Needles

The needle matters too. Just as with your sewing machine, make sure you have a good sharp needle, of the right class for your machine (check the manual!) and of the right thickness for the fabric being stitched. We recommend a good quality needle such as Schmetz or Inspira for best results.

Cover Seam

Some domestic overlockers are capable of being switched to a cover seam, (the seam you see on the bottom of a t-shirt) and a chain stitch. You can even use an overlocker to overlock and blind hem in one go with a bit of patience!

What can go wrong?

  • The biggest single issue is a mis-thread. So if the stitch is not right, or a thread continually breaks then check the threading. Check the needle is good, of the correct type, inserted the correct way round and is pushed all the way up the clamp.
  • Over time the machine will build up with fluff and lint, which will impair use, so look at the maintenance section in the manual and clean it regularly. When cleaning it out you can also give it a tiny drop of oil at the appropriate points.
  • The sharpness of the knives will dull over time and may need replacing. If you have a needle breakage it may damage a looper surface, causing frequent thread shredding.
  • Consider having your overlocker professionally serviced once in a while to keep it in tip top condition.

Buying an overlocker

Once you have read this blog, think about what stitches you might want to use. Ideally go for a demonstration and don’t be frightened to ask to see it on different fabrics. Ask how easy it is to thread, though don’t expect to be shown how until you buy it! Talk about the applications you might want, e.g. rolled hem, cover seam etc., and take some fabric to try.

I would be very careful about buying a sub £300 overlocker, you get what you pay for (and “buy cheap pay twice” certainly applies here). Think about the construction and design that had to go into producing the product. The components need to be of quality metals to give longevity and trouble-free service, and it needs to be easy to thread!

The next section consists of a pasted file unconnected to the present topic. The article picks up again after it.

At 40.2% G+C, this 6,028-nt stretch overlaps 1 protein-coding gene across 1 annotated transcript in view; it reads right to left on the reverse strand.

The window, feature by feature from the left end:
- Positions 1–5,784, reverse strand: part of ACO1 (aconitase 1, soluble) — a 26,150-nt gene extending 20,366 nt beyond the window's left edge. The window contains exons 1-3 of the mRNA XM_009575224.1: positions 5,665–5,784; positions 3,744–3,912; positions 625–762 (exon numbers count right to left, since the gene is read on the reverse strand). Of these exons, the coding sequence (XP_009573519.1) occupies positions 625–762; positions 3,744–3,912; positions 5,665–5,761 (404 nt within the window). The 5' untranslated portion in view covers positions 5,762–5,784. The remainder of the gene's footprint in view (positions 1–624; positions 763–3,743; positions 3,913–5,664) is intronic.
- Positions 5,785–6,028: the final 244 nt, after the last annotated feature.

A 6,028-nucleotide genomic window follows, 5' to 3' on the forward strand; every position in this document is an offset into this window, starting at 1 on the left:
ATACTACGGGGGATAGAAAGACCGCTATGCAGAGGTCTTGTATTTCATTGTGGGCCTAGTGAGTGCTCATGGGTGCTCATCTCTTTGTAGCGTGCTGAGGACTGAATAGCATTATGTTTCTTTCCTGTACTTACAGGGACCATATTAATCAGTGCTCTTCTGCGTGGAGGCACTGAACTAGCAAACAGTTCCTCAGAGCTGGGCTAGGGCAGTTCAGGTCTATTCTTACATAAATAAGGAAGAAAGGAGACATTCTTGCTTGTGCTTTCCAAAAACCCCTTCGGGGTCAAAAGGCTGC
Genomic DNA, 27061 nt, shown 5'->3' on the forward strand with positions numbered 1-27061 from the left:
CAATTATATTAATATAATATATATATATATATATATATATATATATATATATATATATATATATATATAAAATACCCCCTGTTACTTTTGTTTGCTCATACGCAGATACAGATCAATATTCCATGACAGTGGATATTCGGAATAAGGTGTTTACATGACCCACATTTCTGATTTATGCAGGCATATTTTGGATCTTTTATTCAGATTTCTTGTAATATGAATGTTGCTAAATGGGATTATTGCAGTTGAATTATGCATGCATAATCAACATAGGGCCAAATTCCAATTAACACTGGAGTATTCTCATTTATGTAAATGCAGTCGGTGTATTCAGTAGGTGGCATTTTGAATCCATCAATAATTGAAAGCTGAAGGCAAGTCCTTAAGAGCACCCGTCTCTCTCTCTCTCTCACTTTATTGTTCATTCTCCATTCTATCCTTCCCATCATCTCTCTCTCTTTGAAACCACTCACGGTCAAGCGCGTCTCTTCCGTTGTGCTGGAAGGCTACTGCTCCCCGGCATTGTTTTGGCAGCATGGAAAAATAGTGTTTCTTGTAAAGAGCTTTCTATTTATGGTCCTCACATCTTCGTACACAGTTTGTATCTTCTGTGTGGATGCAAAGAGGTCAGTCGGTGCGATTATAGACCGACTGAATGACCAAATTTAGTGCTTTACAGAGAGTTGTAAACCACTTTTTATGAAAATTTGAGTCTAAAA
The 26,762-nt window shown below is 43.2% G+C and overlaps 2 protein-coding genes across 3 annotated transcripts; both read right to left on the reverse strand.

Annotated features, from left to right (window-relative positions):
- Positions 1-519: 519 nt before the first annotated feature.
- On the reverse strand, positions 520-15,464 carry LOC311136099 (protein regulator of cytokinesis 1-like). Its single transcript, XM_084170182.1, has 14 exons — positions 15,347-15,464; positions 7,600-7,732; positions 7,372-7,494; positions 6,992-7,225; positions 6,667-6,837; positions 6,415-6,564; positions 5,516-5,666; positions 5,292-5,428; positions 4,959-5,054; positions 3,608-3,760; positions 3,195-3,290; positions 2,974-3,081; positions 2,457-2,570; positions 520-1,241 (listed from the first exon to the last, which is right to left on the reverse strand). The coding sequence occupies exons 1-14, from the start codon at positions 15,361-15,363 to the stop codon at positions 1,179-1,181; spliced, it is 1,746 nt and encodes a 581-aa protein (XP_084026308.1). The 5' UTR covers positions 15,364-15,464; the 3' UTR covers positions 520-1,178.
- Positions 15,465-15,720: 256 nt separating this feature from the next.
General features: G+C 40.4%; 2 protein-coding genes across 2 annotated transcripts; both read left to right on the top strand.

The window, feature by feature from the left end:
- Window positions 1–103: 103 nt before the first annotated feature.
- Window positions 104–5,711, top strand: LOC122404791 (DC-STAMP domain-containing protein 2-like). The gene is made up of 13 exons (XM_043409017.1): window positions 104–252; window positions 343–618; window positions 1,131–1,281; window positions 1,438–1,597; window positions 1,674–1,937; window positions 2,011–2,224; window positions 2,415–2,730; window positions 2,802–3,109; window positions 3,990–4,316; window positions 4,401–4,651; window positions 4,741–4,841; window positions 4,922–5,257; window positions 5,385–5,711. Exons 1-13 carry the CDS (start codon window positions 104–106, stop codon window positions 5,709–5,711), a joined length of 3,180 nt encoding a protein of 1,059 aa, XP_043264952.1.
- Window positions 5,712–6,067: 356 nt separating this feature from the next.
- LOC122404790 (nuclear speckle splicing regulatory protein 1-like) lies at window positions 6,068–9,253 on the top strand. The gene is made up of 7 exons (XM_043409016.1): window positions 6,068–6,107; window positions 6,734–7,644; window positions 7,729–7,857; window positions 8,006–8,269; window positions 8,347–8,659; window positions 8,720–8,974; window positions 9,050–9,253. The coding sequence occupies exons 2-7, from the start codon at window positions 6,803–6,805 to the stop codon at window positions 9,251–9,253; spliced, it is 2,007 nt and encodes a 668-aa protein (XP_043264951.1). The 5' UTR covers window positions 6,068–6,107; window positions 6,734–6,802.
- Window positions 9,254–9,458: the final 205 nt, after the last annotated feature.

Here are some ideas, all of which come complete with free tuition and 2 year warranty.

HUSKYLOCK™ S15

The HUSKYLOCK™ S15 is a great 2, 3, 4 thread overlocker, with built in rolled hem. Flatlock is possible as it has a moveable upper knife and it has colour-coded threading and open thread guides, so it is easy to thread. It has a free arm, so you can put sleeves or trouser legs straight onto it.

HUSKYLOCK™ S15
HUSKYLOCK™ s21

The HUSKYLOCK™ s21 has 2, 3, 4 thread overlock, plus 2 or 3 thread cover seam (narrow or wide). In addition, it has flatlock and rolled hem.

HUSKYLOCK™ s21
AMBER™ Air S|400

The AMBER™ Air S|400 has 2, 3, 4 thread, plus flatlock and rolled hem. It is very easy to use and thread with its easy jet air threading for the loopers and needle threaders for the needles.

AMBER™ Air S|400
AMBER™ Air S|600

The elite of the elite, the AMBER™ Air S|600 has jet air threading, 2, 3,4 thread overlock and rolled hem. It also has a colour touch screen to help you set up error-free cover seam and chain stitch.

AMBER™ Air S|600

We are happy to take you through a demonstration and advise you better. We have some fantastic offers on at the moment and you can view our range of overlockers on our website here. Why not give us a call on (0115) 9881550 to book your free, no obligation demonstration?

Neil Coles, October 2021

Credit:  https://en.wikipedia.org/wiki/Overlock